Toilet paper

Toilet paper . Thin paper used for anal and genital cleansing after the act of defecation or urination .

Summary

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  • 1 History
  • 2 Manufacturing
  • 3 News
  • 4 Sources

History

Before the invention of the paper : toilet various materials were used lettuce , rags , skins , grass , leaves of coconut or corn . The ancient Greeks cleaned themselves with pieces of clay and stones , while the Romans used sponges tied to a stick and soaked in salt water .

For their part, the Inuit opted for moss in summer and snow in winter , and for people from coastal areas the solution came from seashells and algae . The ancient Romans used the propertied classes wool well soaked in water of roses , while French royalty used no less than lace and silks . Hemp leaf was the most international of materials used by the rich and powerful.

The first to create and use toilet paper were the Chinese, who in the 2nd century BC already designed a paper whose main use was intimate toilet. Several centuries later back in the 16th century , Chinese sheets of paper stood out for their large size (half a meter wide by 90 centimeters high). These sheets were undoubtedly in keeping with the hierarchical position of their users: the emperors themselves and their courtiers.

Joseph C. Gayetty was the first to market toilet paper back in 1857 . The original product consisted of sheets of paper moistened with aloe , called “Gayetty’s medicinal paper”, a real luxury for the most hedonistic. The new product, prohibitively priced, was marketed under a visionary slogan: “The greatest need of our era, Gayetty’s medicinal paper for the bathroom.”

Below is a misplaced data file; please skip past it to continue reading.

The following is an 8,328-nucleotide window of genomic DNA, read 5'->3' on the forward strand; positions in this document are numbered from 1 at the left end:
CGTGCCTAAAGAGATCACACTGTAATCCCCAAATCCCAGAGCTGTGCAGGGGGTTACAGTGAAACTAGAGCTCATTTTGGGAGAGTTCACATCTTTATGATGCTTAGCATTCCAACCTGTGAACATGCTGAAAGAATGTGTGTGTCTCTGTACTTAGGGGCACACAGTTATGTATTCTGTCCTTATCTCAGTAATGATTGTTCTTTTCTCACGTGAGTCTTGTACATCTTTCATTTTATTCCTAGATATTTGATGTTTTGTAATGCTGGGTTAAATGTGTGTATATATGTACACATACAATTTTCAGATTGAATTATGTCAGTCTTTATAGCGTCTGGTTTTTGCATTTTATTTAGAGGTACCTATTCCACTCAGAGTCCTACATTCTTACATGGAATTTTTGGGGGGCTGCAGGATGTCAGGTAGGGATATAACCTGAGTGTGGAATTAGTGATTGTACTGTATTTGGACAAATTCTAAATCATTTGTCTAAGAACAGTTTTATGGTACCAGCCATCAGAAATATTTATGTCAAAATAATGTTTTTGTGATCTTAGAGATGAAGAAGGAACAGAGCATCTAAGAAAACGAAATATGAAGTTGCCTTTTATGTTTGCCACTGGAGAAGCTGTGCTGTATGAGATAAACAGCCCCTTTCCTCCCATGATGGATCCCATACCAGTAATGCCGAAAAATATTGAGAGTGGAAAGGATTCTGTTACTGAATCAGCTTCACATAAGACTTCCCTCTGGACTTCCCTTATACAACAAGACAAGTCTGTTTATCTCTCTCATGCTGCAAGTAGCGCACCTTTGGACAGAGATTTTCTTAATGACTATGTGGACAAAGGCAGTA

In 1880 the brothers Edward and Clarence Scott begin to commercialize the rolled paper that we know today. A presentation in society full of obstacles given the many taboos surrounding the new product. At the time it was considered immoral and pernicious for paper to be displayed in stores in full view of the general public.

But the paper of the origins was not the soft and absorbent product of our days. In 1935 an improved toilet paper was launched under the claim of “chip free paper”. This makes us deduce that the habitual thing of the time was that the toilet paper counted on some other impurity.

Manufacturing

For the preparation of the paper toilet used fiber source plant , which may be virgin or recycled. This fiber is mixed with chemicals and water to form a paste. This paste is passed through a press that removes any excess water, crushes it and forms a wet sheet. Then it goes through a large hot tube and a dryer . When dry, it goes through a treatment to improve its quality. Once this is done, the paper is decorated and rolled into a large cylinder. Then it goes to a device that marks it horizontally with small cuts every 10 centimeters, approximately. Finally rolled into long cardboard tubes and these are cut depending on the size established to form the known rolls.

Present

The paper toilet as we know it today has experienced great development over the nearly 140 years that have elapsed since its invention. Added to the double layer of the paper (incorporated in 1942 ) are cutting-edge technologies that provide greater softness and absorption (such as UCTAD, developed and patented by Kimberly-Clark ). The latest product innovation involves incorporating shea lotion , a natural fruit with renowned cosmetic properties.

If a product reviled and sold discreetly in the back room, the toilet paper has become the star of catwalks of fashion , fine art and delicate work of origami . Renowned plastic artists such as Christo, Anastassia Elias or Yuken Teruya have used toilet paper as material for their works. In the field of fashion, the Cheap Chic Weddings Toilet Paper Wedding Dress Contest is celebrated, which each year brings together in the United States the most original proposals for bridal gowns made with toilet paper

 

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